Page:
Nearly four years after Steve Jobs’ death, his legacy continues to haunt us. Every myth faces a reckoning at some point, and this fall, Jobs’ moment has arrived. Alex Gibney’s incisive documentary “Steve Jobs: The Man in the Machine,” opening this week, starts with the messianic depictions of its subject following his 2011 death, then digs into his ruthless business tactics and a brash desire to change modern civilization. The scariest takeaway is that he seems to have gotten away with it.
Setting the stage for Danny Boyle’s portrait of a crazed Jobs in the Michael Fassbender vehicle “Steve Jobs” opening this fall, Gibney’s documentary sifts through a number of Jobs’ moral transgressions, from the backdating of stock options to offshore Irish accounts and the collusion with other big companies with dubious hiring practices. Above all else, however, “The Man in the Machine” explores the way Jobs reversed uncertainties surrounding technological communication by imbuing his products with an intimate allure. Starting with the infamous 1984 advertisement that positioned the Macintosh as an alternative to an Orwellian future, Jobs harnessed a mounting fear of machines, and transformed it into the illusion of hope.
Gibney also suggests that Jobs bought into his own delusions. He named the first Macintosh model “Lisa” after his daughter, illustrating the extent to which his professional aspirations and personal life had merged. As more than one figure in Gibney’s documentary asserts, Jobs wanted to infect the world with this creepy perception. Apple’s products, they explain, aren’t just a part of you — they are you.
It’s a strikingly contemporary idea now that everyone carries their own miniature autobiographies in their pockets, where digital timelines detail the nuances of daily experience. But it’s easy to forget that for years, that very possibility provided the foundation for collective fears. William Gibson’s influential cyberpunk novel “Neuromancer,” released the same year as the first Macintosh, focused on the exploits of a wily hacker in a murky future. The ensuing decade found the fears of an interconnected, computer-dominated society bleeding into the movies: “Hackers,” “The Net” and “The Matrix” showcased an online universe that threatened to destroy the notion of a stable society.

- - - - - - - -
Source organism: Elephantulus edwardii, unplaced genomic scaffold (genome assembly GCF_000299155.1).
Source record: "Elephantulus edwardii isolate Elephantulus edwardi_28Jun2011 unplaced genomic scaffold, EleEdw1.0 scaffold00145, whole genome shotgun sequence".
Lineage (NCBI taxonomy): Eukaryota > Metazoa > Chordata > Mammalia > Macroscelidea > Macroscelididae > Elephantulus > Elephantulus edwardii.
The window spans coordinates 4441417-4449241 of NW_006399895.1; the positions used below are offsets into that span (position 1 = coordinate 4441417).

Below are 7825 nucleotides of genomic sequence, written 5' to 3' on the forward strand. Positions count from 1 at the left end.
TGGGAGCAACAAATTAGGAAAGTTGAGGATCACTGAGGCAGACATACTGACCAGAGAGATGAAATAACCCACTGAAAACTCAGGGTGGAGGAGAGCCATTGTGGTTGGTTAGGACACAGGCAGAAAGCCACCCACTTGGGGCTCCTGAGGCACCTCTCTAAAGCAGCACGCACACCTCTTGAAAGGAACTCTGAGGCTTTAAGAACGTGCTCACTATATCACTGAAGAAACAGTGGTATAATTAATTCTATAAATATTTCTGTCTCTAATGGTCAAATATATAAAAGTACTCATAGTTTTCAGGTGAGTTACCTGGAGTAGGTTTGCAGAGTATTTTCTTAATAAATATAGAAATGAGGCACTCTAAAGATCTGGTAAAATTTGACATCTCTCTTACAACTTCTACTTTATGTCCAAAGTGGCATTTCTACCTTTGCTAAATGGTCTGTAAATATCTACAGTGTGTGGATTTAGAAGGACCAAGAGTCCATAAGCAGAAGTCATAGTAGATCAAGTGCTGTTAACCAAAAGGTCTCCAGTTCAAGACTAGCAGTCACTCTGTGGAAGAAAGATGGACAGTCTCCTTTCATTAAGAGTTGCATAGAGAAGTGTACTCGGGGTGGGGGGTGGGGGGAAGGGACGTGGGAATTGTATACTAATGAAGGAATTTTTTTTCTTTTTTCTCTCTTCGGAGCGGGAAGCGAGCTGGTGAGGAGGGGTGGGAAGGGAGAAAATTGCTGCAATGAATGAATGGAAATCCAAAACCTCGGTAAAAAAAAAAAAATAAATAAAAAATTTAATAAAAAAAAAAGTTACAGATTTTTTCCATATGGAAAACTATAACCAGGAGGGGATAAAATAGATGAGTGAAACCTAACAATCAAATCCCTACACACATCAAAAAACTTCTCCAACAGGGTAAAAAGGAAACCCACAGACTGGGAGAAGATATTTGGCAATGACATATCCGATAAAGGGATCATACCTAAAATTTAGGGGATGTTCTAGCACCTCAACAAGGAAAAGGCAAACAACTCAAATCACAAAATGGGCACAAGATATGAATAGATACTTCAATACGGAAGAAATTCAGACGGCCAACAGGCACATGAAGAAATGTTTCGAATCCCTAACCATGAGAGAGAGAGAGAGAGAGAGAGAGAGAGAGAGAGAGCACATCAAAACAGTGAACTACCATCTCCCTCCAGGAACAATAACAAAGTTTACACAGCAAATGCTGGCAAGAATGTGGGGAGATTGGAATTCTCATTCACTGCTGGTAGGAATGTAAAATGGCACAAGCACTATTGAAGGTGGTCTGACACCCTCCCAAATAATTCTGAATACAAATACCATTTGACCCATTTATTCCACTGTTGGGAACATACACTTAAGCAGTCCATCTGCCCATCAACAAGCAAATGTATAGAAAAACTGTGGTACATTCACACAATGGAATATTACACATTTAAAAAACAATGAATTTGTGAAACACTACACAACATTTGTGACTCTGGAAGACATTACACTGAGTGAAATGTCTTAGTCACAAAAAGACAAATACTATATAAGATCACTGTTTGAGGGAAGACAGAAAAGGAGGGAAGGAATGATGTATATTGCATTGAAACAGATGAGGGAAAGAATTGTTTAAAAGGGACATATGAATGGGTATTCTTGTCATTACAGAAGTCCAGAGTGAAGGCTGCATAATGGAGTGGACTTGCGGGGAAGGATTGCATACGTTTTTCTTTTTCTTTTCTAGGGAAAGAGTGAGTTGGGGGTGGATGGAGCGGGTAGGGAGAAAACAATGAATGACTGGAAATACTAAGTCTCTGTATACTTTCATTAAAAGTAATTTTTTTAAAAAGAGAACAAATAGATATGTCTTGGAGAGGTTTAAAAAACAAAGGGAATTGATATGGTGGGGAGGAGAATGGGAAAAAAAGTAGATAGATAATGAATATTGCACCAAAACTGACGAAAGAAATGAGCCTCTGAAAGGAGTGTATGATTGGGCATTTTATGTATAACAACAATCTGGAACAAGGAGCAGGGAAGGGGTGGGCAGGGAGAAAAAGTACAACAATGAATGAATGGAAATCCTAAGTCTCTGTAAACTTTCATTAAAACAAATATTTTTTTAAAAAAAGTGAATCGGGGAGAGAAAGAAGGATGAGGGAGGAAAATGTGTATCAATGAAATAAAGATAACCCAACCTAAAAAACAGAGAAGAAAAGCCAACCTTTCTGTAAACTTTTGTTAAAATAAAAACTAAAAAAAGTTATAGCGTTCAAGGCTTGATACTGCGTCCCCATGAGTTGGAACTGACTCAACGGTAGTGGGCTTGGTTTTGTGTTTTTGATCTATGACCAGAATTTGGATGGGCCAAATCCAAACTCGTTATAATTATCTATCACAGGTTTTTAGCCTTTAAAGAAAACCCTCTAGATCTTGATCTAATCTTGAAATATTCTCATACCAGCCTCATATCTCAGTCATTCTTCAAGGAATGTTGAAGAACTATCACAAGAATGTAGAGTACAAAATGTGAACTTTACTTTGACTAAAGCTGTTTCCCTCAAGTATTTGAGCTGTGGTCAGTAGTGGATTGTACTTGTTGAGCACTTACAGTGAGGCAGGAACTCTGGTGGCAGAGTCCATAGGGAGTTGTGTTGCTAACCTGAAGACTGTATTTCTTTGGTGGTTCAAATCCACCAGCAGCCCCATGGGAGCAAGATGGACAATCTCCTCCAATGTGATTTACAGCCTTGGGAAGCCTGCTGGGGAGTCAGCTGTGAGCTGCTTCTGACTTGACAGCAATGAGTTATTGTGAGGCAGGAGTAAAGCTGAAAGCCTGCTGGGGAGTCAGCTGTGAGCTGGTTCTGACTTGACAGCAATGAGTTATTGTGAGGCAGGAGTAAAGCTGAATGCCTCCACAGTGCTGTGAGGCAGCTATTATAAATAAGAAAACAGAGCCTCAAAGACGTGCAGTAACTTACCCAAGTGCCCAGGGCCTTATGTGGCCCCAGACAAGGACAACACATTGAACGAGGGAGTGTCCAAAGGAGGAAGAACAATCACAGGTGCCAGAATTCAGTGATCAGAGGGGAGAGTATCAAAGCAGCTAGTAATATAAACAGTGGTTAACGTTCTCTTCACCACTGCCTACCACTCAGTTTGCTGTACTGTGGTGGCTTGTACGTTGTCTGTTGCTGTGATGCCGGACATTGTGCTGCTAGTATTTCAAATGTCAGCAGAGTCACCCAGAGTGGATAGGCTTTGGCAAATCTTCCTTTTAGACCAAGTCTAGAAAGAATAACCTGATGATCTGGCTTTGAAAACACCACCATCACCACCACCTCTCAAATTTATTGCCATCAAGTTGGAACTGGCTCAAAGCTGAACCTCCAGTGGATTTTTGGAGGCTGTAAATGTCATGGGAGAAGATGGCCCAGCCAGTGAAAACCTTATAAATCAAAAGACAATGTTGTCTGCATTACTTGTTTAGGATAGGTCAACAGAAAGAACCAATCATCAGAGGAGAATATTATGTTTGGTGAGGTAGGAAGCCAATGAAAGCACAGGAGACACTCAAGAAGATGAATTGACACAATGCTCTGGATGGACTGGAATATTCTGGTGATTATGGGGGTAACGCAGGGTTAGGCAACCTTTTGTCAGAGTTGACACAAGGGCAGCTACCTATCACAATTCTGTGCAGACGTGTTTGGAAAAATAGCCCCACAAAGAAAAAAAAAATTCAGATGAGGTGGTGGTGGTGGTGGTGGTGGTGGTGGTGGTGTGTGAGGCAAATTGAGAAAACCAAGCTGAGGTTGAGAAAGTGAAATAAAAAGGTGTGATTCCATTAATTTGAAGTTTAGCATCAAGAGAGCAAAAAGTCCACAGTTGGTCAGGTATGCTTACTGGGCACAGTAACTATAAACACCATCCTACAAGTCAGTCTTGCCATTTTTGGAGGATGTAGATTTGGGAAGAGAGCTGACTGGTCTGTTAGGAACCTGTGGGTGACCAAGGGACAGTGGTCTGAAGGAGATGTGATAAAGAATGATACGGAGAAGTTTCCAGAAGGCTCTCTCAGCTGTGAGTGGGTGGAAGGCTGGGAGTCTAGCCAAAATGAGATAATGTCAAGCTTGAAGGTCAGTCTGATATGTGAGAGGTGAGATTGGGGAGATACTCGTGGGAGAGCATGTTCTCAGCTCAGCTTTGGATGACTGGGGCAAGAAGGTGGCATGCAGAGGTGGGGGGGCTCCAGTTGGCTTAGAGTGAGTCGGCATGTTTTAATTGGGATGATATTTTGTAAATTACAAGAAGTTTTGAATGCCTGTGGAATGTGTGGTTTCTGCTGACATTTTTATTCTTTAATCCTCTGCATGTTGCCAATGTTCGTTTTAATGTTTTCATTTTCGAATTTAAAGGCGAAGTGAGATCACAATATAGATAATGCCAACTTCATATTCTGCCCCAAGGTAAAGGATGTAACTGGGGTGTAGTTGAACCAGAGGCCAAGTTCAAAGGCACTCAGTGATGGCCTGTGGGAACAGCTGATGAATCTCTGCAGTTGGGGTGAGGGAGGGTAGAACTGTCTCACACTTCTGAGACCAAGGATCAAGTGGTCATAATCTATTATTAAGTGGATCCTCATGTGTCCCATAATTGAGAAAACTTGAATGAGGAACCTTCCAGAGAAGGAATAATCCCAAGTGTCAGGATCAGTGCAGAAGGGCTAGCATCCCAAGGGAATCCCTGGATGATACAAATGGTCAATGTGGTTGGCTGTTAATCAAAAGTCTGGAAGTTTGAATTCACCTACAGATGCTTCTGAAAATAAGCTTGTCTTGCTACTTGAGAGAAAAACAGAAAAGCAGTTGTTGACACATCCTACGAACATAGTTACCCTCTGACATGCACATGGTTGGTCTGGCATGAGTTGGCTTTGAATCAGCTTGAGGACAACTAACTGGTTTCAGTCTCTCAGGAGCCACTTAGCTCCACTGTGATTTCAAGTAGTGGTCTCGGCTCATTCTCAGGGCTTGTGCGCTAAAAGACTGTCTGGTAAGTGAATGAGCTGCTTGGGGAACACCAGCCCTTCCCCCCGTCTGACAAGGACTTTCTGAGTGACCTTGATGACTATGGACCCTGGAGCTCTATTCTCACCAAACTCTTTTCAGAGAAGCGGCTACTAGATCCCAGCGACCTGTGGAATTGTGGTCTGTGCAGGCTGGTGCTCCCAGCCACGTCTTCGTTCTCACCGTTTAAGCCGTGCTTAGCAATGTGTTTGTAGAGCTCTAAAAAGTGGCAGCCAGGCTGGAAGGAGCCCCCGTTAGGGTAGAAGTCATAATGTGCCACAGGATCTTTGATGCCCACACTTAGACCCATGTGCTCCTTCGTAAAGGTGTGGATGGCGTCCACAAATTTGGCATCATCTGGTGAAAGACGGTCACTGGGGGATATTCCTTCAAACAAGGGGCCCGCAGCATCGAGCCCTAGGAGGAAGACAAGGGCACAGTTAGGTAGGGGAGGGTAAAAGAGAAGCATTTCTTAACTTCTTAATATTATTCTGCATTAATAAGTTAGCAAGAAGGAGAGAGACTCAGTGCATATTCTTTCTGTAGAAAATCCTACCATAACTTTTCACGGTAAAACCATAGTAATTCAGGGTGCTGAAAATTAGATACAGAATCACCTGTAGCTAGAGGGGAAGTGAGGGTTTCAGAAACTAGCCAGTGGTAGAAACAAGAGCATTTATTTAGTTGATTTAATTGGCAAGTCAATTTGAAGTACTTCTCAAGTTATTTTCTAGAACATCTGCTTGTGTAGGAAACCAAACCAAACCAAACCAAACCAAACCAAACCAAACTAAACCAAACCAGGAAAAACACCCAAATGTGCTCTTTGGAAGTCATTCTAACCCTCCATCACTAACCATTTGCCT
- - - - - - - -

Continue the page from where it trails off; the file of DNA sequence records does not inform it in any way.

However, the movie that best anticipated the next phase of personalized media didn’t receive nearly as much attention. German director Wim Wenders’ 1991 sci-fi drama “Until the End of the World,” released in a neutered three-hour cut, imagined a future just a few years off in which computers rendered both privacy and individual skills irrelevant. In the movie, a proto-search tool — amusingly represented by the movements of an animated bear — has the power track down anyone; GPS systems drive people around; video conferencing and handheld devices supplant analog communications.
Newly restored by Criterion, which plans to tour around with Wenders’ five-hour cut as part of a larger retrospective launched this month in New York, the movie speaks to modern times in a fresh light. More than just imagining a world to come, “Until the End of the World” now portrays an embellished version of the cluttered media landscape that surrounds us. Picking up on as much, Gibney includes a clip from Wenders’ movie in his documentary. In essence, Gibney argues, Jobs put a smiley face on dystopian possibilities.
Just as Jobs’ true identity comes into clearer focus, the culture is waking up. Gibney’s documentary and the upcoming Boyle project only touch on the emerging awareness of the dangers at hand. The revelations provided by the Edward Snowden leak (a story that is bound for its own big screen version, thanks to this December’s “Snowden”), not to mention the debilitating hacks of Sony Pictures and Ashley Madison, prove that everyone has become vulnerable, inadvertently exposing their inner lives.
Stories are following suit. While Mike Judge’s “Silicon Valley” skewers the hubris of technological innovation on HBO — everyone wants to capture Jobs’ ability to turn digital tools into exciting new friends — on the USA Network, “Mr. Robot” features a drug-addled hacker who casually reads the private emails of everyone he encounters.
Many recent narratives emphasize the fragility of identity in an age where devices homogenize behavior. Even Jean-Luc Godard jumped into the fray with last year’s “Goodbye to Language,” which included the memorable shot of various hands exchanging smartphones and blurring into sameness. In an interview around the time of the film’s premiere, Godard suggested that the text message acronym “SMS” stood for “save my soul.”
It might not be too late to address that plea; new paradigms come along every decade or so with renewed possibilities of a better tomorrow. For now, however, the Jobs effect requires more examination. Further exploration of his flaws await in Boyle’s “Steve Jobs.” With “The Man in the Machine,” however, Gibney closes with a much eerier image than the man himself — the dark void of the iPhone screen, and the hints of things it knows that we don’t yet realize.